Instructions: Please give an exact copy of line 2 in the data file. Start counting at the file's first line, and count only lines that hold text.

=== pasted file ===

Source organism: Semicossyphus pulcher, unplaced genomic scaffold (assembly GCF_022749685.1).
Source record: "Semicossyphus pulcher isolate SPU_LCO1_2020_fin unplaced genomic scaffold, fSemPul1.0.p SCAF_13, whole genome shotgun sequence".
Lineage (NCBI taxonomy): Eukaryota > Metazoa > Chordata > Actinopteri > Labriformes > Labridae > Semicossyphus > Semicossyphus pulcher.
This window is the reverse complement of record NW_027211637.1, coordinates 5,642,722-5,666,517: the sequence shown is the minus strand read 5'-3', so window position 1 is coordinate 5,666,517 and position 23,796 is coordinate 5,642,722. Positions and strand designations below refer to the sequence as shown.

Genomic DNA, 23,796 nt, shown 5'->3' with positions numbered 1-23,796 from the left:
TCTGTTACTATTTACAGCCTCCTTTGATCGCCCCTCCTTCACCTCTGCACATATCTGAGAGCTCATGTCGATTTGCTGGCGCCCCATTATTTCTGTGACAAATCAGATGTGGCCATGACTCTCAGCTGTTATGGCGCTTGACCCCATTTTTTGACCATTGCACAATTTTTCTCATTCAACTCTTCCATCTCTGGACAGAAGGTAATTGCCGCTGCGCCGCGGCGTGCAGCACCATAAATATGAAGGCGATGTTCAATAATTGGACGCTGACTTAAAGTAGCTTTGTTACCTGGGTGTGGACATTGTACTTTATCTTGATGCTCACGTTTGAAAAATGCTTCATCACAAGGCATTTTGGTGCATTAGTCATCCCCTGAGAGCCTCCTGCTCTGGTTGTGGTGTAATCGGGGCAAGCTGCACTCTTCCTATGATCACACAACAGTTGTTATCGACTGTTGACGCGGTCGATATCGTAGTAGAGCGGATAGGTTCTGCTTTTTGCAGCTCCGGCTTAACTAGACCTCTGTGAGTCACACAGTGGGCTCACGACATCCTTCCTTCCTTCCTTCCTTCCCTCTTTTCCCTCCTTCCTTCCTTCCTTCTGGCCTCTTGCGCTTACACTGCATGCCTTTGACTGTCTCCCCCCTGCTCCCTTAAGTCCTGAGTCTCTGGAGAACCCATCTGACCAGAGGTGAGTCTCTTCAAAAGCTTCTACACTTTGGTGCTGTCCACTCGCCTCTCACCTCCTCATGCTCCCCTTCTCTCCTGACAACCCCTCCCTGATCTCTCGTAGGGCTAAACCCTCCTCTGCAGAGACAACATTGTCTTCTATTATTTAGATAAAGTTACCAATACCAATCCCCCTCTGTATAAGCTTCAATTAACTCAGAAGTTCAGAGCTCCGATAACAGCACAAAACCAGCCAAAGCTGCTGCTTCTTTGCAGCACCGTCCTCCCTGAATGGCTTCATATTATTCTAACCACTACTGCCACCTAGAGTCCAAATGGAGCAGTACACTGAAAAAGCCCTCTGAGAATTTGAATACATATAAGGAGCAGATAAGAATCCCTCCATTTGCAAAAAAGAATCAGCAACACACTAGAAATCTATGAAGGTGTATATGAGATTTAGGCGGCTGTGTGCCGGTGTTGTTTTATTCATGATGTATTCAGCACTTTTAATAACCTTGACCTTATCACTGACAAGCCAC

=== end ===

Source record: "Semicossyphus pulcher isolate SPU_LCO1_2020_fin unplaced genomic scaffold, fSemPul1.0.p SCAF_13, whole genome shotgun sequence".